Submit approved Schedule Adjustment Forms to Academic Services for processing. Blank forms are available from LSC 701, or online
SPECIAL PROCESSING FORM
This form is used for variable credit courses such as practicum’s, internships, and dissertation. The form is initiated by the student, signed by the faculty, and submitted to Academic Services for Dean’s signature. The signing instructor must be the instructor teaching the course. The form must be filled out completely and accurately or it will be returned to the faculty member, delaying processing. Independent study numbers to be used are: 5840, 6840, and 7840. The CU Denver Catalog explains which numbers to use for your program. Blank forms are available from LSC 701, or online
TRANSFER OF CREDIT FORM
This form is used when transferring credit for courses taken within the past ten years from another institution to CU Denver. Students can pick up this form in LSC 701. The completed form is submitted after successful completion of one semester as a regular degree student at CU Denver. The form is signed by the faculty advisor, and then forwarded to the Academic Services Advisor Dean Signature. At the time of submission, the student’s file must contain an official transcript, sealed in an envelope from the issuing institution, showing completion of each course to be transferred or the transfer of credit must be submitted with the official transcript in its sealed envelope.
Reminder: The following courses cannot be transferred:
* Courses taken on a Pass/Fail basis;
* Courses from another master’s degree;
* Courses that were taken more than six years prior to advancement of candidacy. (Please consult the Graduate School Rules for more detail.) If the course is more than ten years old, the student needs to submit a Course Validation Form to his/her Faculty Advisor.
'Student Committee. 'The committee reviews appeals from students and holds hearings when needed. The committee is composed of faculty members from multiple SEHD programs and one SEHD staff representative. The faculty members are elected by the SEHD faculty and serve for two years, with the possibility of continuing to serve longer. The staff representative is assigned to the committee. Each year the committee may opt to elect a chair from the members of the Student Committee. The chair directs regular meetings, advises students and faculty on policies and procedures and schedules the committee for appeal hearings. See appendix for Student Committee document for the Student Appeals process.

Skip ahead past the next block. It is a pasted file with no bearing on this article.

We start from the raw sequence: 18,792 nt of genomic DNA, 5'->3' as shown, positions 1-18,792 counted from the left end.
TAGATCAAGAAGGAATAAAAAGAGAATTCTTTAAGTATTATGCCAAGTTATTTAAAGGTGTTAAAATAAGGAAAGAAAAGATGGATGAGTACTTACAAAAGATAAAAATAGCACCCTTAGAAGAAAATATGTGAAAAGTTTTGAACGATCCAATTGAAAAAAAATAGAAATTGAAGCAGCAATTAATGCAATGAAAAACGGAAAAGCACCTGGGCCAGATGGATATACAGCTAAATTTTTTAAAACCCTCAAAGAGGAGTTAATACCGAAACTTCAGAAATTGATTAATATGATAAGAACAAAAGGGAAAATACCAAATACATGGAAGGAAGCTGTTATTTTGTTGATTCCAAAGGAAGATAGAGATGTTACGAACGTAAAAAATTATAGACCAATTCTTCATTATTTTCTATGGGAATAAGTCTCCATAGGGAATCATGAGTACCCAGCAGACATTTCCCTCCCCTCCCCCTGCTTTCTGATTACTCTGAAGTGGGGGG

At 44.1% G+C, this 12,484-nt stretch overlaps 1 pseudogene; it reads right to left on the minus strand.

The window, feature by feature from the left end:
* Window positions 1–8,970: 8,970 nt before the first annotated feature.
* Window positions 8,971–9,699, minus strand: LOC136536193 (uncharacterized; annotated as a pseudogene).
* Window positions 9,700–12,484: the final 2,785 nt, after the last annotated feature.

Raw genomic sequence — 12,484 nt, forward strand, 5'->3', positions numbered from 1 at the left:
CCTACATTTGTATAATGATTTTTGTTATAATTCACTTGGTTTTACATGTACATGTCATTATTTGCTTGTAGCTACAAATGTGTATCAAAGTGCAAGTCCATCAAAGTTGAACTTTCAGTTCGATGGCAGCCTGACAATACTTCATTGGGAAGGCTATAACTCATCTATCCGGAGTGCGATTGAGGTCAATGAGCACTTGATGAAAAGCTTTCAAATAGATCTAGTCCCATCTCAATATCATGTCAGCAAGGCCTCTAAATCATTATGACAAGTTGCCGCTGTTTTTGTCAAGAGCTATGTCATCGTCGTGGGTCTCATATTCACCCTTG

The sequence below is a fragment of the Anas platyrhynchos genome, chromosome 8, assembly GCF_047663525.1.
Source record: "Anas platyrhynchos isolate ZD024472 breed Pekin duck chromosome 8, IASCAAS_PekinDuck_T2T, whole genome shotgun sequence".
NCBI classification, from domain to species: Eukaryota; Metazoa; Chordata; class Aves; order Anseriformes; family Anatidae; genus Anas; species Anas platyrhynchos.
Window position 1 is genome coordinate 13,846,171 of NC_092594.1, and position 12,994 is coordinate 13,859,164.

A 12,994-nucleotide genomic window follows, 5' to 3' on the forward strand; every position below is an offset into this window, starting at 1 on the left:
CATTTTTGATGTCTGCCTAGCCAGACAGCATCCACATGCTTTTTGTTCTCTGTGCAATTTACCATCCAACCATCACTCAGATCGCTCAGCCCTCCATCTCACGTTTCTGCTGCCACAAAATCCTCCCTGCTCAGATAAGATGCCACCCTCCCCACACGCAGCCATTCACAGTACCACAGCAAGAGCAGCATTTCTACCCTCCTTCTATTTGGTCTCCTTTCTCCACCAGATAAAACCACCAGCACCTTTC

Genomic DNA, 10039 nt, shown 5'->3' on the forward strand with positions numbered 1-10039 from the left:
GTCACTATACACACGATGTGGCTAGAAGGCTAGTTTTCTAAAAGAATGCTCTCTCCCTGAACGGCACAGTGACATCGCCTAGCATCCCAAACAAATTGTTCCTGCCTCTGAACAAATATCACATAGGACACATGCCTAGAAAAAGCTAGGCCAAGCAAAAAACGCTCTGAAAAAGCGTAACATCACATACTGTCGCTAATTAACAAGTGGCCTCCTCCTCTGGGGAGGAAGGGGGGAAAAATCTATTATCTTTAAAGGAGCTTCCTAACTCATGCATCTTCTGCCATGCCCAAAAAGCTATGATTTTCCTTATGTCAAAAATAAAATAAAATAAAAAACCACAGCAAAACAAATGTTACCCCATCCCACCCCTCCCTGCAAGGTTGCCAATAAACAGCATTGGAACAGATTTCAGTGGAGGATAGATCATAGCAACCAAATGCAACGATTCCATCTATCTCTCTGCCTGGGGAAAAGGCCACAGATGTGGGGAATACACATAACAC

Curriculum Committee. This committee reviews and approves new course and new program proposals and approves graduate school appointments. In addition, this committee may address curricular priorities or goals of the School, such as helping ensure that the program curricula reflect the school’s diversity, social justice and equity mission. This committee also reviews part-time faculty graduate faculty status. The committee is composed of faculty members from multiple SEHD programs and one SEHD staff representative. The faculty members are elected by the SEHD faculty and serve for two years, with the possibility of continuing to serve longer. Each year the committee may opt to elect a chair from the members of the Curriculum Committee. The chair directs regular meetings, advises students and faculty on policies and procedures. The staff representative is assigned to the committee and serves ex officio.
Diversity Committee. This committee addresses all the objectives in the School’s diversity plan which includes the areas of culture and climate, diverse representation among faculty and students, and cultural competency. The committee is composed of faculty members from multiple SEHD programs and one SEHD staff representative. The faculty members are elected by the SEHD faculty and serve for two years, with the possibility of continuing to serve longer. Each year the committee may opt to elect a chair from the members of the Diversity Committee. The chair directs regular meetings, advises students and faculty on policies and procedures.
'Merit Review Committee. 'The Merit Review Committee is conducts the annual merit review for all faculty. The committee is elected from among tenured associate and full professors in an at-large SEHD election, and must include both associate and full professors. The committee is composed of faculty members from multiple SEHD programs and one SEHD staff representative. The faculty members are elected by the SEHD faculty and serve for two years, with the possibility of continuing to serve longer. Each year the committee may opt to elect a chair from the members of the Merit Review Committee.
RTP Committee. The SEHD RTP Committee is a seven-member elected committee. The committee is elected from among tenured associate or full professors in an at-large SEHD election. The term of election is three years with three committee members who are new each year. Neither the Dean, the Associate Dean in charge of the SEHD RTP process, the Dean’s Review Committee, or the faculty member who serves on the CU Denver Vice Chancellor’s Advisory Committee for Reappointment, Tenure, and Promotion (VCAC) are eligible for election. Each year the committee elects a chair from the members of the RTP Committee and may opt to elect a Co-chair. The chair directs and guides the meeting and advises faculty on policies and procedures. A Cochair supports the Chair and may anticipate taking responsibility for Chair responsibilities in the upcoming year. It is recommended that members of the RTP Committee not be required to also serve on the Merit Review Committee.